Penny Pritzker has had a rough few months. As the current United States Secretary of Commerce, Secretary Pritzker and her team played an integral role in the completion of the Trans-Pacific Partnership (opens in new tab) (TPP)—a pact between 12 nations that aimed to lower tariffs and bolster labor force standards like wages and working conditions around the world. The election put the deal in the crosshairs, derailing U.S. involvement as presidential candidates and many others booed global trade negotiations (opens in new tab) of all kinds.
She's now in a unique position: part of the outgoing class of Obama picks, with three years of cabinet experience under her belt, Pritzker is preparing to watch her work dismantled by Trump and his team. (opens in new tab)
"Frankly, I wouldn't want to backslide from where we are now," Pritzker told Marie Claire on a call this week. She says that the Obama administration has added 15.6 million jobs since 2010 ("800,000 in manufacturing"), lowered carbon emissions, and insured a record number of Americans, to name a few of its accomplishments. "So my advice to the Trump administration is: Don't backslide. America's competitiveness depends on remaining open for business. We have to be able to sell our goods abroad and make sure we continue to attract foreign investment."
And what of the nationalist sentiments this election brought to the fore? Large numbers of Americans—on both sides of party lines—unleashed their voices to oppose multi-country trade deals for fear that their jobs have been (or will be) outsourced to countries with less expensive talent. That's frustrating for Pritzker, who believes the United States' trade and commercial powers can be as powerful as the country's military power in helping America lead globally. "TPP is about lowering barriers," she says. That includes financial barriers like tariffs, as well as non-financial barriers like assuring companies can ship goods into a country and allowing for the free flow of data between borders. This helps U.S. companies stay competitive against state-owned enterprises, Pritzker explains.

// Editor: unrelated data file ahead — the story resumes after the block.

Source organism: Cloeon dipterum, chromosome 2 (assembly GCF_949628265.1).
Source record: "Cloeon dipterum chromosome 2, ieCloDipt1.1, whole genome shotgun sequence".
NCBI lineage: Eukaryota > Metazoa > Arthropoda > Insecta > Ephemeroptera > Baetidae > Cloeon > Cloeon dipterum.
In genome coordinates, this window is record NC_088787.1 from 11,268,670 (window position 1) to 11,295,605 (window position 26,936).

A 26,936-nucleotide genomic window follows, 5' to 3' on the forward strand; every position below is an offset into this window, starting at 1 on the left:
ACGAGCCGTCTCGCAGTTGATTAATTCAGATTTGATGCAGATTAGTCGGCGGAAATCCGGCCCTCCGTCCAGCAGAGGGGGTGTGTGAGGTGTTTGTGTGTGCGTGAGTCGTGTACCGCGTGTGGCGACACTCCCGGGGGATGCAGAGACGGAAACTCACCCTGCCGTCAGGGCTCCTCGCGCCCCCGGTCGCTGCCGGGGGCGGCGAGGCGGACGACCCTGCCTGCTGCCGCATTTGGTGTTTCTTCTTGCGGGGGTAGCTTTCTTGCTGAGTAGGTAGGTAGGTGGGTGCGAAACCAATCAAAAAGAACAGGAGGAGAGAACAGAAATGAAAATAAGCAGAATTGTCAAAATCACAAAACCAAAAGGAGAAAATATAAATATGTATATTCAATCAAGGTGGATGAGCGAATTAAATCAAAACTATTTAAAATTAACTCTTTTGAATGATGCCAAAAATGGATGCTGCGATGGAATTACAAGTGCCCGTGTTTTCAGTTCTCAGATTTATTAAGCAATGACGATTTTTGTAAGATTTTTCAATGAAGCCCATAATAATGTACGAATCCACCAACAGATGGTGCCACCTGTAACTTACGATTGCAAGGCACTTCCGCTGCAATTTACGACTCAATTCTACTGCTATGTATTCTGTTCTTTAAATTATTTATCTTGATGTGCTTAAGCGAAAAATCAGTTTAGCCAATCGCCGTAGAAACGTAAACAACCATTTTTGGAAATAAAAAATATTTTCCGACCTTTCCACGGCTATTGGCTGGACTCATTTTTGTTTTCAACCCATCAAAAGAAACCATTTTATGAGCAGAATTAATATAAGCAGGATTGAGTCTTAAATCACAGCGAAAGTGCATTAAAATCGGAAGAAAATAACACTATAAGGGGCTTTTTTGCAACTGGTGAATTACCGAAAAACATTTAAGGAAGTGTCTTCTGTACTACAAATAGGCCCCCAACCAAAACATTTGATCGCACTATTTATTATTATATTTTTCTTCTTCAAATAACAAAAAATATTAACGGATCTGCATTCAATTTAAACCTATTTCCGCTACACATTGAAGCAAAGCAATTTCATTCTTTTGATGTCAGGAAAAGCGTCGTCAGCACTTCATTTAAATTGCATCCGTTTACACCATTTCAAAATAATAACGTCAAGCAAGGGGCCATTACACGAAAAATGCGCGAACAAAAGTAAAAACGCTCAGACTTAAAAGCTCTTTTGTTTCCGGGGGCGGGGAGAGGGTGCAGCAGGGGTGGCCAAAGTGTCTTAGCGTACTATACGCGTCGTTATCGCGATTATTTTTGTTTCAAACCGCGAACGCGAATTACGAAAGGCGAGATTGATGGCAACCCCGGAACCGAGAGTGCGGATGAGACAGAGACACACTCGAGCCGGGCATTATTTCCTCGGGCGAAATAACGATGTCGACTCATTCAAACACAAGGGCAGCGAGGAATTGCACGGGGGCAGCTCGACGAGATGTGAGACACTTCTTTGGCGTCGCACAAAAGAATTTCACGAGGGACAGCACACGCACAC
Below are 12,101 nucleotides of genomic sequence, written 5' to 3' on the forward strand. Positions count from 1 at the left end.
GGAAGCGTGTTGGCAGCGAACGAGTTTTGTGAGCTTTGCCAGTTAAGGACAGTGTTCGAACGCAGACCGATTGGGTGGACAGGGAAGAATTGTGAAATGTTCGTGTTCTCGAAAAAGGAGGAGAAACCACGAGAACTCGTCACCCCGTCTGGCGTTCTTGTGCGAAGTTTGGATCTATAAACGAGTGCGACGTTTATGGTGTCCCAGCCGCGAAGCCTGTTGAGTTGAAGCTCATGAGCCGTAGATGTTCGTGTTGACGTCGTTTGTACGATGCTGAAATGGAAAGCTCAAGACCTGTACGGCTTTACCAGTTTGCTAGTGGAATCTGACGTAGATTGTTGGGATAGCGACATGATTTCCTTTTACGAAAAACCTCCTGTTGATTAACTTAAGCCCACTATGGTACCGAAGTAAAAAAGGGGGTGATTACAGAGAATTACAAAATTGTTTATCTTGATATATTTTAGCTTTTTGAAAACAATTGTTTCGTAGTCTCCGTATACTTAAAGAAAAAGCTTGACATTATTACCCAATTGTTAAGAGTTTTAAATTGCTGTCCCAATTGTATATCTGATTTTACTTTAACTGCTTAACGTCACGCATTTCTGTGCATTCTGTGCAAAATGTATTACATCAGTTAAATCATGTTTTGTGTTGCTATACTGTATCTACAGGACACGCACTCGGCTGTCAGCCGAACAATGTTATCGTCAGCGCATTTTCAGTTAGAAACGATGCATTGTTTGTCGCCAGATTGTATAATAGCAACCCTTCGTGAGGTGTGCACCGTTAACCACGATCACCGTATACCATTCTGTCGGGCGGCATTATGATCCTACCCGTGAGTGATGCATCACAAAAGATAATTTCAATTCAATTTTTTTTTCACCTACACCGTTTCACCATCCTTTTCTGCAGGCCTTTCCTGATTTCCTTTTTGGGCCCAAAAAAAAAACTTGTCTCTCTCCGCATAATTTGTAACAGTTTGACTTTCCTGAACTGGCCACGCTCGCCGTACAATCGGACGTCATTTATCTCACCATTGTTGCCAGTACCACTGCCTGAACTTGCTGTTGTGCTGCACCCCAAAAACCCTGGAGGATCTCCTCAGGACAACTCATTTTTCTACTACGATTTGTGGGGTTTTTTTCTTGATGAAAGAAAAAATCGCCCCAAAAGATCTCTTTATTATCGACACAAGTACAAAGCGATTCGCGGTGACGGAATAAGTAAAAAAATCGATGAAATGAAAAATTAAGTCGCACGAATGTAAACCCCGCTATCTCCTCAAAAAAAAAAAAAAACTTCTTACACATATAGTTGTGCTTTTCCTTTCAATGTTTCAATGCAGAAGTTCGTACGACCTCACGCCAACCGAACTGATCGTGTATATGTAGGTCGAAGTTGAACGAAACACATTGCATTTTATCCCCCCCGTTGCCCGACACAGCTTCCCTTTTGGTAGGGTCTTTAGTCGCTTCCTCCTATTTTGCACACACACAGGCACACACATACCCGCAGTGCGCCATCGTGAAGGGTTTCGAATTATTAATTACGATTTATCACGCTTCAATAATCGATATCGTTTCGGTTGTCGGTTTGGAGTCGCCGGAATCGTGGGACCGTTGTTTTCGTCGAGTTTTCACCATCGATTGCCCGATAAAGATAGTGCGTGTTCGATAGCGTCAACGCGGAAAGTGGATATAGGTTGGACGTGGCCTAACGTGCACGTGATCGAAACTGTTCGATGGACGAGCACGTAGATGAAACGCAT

"Look at what's happened since the election," she says. "China has already declared it's going to pursue a trade agreement with regional countries, without the standards that protect smaller businesses and employees. If we withdraw from global agreements, it will undercut our competitiveness. Growth will slow. We can't take access to those markets for granted, and we can't take those jobs for granted."
To tackle these challenges, Pritzker encourages breaking down silos. "No one person can have a holistic picture of all the potential issues," she explains of her time working collaboratively with President Obama, colleagues, and advisory councils.
In fact, if the election has sparked your own interest in political involvement, Pritzker says that applications to join federal advisory councils are public. "You can see all the lists online and apply to participate," she says.
How's that for taking things into your own hands?
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